02229 - Shell-damaged Ponder House; Atlanta, Ga; November 1864 [LC-DIG-cwpb-02229]
While the image was originally mislabeled as the “Potter house”, this was the home of Ephraim Ponder, a wealthy slave dealer in Atlanta. Built in 1857, it was used by confederate sharpshooters during the battle of Atlanta and heavily damaged by Union forces. The house was never rebuilt or occupied after the war and was abandoned.
One of Ponder’s former slaves did go on to achieve a measure of fame in his own right. Henry Flipper, son of Festus Flipper, a shoemaker owned by Ponder, was only five years old at the start of the war. Following the war he attended Atlanta University where he was received an appointment to West Point. Four other blacks were attending at the time, but it was Flipper that was the first to graduate in 1877. The Army, still being segregated at the time, assigned him to an all-black Buffalo Soldier regiment at Fort Sill, in what is now Oklahoma. During this time, he was accepted by the commanding officer and was even made adjunct.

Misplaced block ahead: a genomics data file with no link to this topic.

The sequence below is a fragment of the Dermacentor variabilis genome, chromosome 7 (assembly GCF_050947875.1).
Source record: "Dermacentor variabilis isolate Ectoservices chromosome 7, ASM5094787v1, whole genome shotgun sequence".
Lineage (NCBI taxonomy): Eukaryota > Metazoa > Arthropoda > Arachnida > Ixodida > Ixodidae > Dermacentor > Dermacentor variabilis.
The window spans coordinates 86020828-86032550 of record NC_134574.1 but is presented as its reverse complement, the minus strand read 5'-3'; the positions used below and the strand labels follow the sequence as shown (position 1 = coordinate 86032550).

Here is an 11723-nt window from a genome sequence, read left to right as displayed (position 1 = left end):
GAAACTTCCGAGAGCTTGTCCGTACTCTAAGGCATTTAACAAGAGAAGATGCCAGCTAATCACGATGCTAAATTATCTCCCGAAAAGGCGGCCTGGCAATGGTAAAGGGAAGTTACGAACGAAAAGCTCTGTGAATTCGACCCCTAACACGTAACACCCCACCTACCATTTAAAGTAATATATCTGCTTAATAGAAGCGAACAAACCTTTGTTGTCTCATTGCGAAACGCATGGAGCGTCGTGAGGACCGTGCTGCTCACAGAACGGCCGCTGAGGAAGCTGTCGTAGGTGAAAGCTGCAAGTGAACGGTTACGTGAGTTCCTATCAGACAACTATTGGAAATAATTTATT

In 1880, he was transferred to Fort Davis in Texas, were he was not accepted by the commanding officer. He was assigned the role of quartermaster and made responsible for the unit’s safe. Flipper discovered a discrepancy of $2,000 in 1881, which he attempted to cover up. When the shortage was discovered, Flipper lied and was arrested for embezzlement. During the preceding Court Martial, Flipper was found innocent of the charge of embezzlement, but guilty of “conduct unbecoming to an officer and gentleman” and was dishonorable discharged from the Army. Following the war he worked in Texas as a civil engineer and even attempted to serve during the Spanish-American War, but his requests was ignored. He died in 1940. He received an official pardon by Bill Clinton in 1999. After his discharged was changed, West Point honored him by unveiling a bust of him and establishing an annual Henry O. Flipper award for cadets that exhibit “leadership, self-discipline, and perseverance in the face of unusual difficulties”.